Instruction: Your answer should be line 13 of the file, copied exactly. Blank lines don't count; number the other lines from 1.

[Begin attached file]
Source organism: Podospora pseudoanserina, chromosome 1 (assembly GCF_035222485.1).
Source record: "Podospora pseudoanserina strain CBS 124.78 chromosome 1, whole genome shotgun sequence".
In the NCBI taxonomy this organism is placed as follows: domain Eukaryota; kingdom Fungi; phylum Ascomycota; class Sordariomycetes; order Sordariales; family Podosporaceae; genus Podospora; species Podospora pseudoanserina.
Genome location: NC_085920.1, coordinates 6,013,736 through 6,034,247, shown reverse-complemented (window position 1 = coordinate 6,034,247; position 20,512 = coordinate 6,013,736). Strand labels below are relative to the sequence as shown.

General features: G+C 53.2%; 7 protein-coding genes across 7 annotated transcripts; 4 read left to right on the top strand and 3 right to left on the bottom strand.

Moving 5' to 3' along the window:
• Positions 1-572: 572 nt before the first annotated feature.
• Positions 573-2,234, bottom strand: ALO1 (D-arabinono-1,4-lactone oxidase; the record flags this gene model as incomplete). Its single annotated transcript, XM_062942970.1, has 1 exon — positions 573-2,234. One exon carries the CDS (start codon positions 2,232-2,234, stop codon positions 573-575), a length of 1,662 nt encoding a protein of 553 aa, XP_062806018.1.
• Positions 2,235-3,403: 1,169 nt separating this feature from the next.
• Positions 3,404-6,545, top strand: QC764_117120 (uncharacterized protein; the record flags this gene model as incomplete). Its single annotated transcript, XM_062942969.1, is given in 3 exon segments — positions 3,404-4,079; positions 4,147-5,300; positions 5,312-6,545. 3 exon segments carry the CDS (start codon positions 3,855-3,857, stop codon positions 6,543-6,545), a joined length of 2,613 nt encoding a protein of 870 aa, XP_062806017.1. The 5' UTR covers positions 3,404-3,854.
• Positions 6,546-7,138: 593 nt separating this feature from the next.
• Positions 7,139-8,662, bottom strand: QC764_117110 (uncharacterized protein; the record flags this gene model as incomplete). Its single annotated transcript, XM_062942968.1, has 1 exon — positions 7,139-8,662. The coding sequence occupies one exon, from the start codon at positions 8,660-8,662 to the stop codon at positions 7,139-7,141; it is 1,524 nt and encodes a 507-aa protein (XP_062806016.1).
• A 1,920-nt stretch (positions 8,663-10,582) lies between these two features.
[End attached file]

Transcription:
• A 1,920-nt stretch (positions 8,663-10,582) lies between these two features.